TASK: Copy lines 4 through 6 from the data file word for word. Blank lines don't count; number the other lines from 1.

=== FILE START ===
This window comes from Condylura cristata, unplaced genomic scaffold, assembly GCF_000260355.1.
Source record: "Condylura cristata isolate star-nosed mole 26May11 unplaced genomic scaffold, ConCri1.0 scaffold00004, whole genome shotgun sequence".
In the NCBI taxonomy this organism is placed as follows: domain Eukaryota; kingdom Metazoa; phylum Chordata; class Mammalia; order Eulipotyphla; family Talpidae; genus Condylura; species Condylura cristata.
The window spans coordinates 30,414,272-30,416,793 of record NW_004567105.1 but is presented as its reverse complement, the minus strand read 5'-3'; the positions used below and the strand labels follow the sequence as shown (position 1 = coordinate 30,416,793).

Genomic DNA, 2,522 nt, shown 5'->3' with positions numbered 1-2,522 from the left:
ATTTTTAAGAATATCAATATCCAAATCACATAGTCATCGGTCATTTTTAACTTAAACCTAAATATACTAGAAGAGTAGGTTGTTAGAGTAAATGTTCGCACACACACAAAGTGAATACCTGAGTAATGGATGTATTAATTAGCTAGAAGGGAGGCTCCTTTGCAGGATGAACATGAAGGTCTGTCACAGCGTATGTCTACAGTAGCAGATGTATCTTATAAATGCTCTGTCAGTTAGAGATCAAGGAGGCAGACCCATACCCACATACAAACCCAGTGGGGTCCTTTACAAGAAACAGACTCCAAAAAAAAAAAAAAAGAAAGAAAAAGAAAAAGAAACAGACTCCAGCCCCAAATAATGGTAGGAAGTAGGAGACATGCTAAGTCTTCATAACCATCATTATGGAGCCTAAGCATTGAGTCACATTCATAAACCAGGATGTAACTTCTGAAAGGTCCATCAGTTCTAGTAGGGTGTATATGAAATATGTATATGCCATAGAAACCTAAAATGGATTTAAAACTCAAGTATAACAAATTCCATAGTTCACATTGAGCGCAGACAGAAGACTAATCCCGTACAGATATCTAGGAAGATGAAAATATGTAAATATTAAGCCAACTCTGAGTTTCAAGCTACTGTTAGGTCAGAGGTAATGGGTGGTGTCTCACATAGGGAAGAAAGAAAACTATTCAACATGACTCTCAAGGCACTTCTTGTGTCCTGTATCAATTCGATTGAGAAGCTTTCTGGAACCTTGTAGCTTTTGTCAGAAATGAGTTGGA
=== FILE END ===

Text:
The window spans coordinates 30,414,272-30,416,793 of record NW_004567105.1 but is presented as its reverse complement, the minus strand read 5'-3'; the positions used below and the strand labels follow the sequence as shown (position 1 = coordinate 30,416,793).

Genomic DNA, 2,522 nt, shown 5'->3' with positions numbered 1-2,522 from the left:
ATTTTTAAGAATATCAATATCCAAATCACATAGTCATCGGTCATTTTTAACTTAAACCTAAATATACTAGAAGAGTAGGTTGTTAGAGTAAATGTTCGCACACACACAAAGTGAATACCTGAGTAATGGATGTATTAATTAGCTAGAAGGGAGGCTCCTTTGCAGGATGAACATGAAGGTCTGTCACAGCGTATGTCTACAGTAGCAGATGTATCTTATAAATGCTCTGTCAGTTAGAGATCAAGGAGGCAGACCCATACCCACATACAAACCCAGTGGGGTCCTTTACAAGAAACAGACTCCAAAAAAAAAAAAAAAGAAAGAAAAAGAAAAAGAAACAGACTCCAGCCCCAAATAATGGTAGGAAGTAGGAGACATGCTAAGTCTTCATAACCATCATTATGGAGCCTAAGCATTGAGTCACATTCATAAACCAGGATGTAACTTCTGAAAGGTCCATCAGTTCTAGTAGGGTGTATATGAAATATGTATATGCCATAGAAACCTAAAATGGATTTAAAACTCAAGTATAACAAATTCCATAGTTCACATTGAGCGCAGACAGAAGACTAATCCCGTACAGATATCTAGGAAGATGAAAATATGTAAATATTAAGCCAACTCTGAGTTTCAAGCTACTGTTAGGTCAGAGGTAATGGGTGGTGTCTCACATAGGGAAGAAAGAAAACTATTCAACATGACTCTCAAGGCACTTCTTGTGTCCTGTATCAATTCGATTGAGAAGCTTTCTGGAACCTTGTAGCTTTTGTCAGAAATGAGTTGGA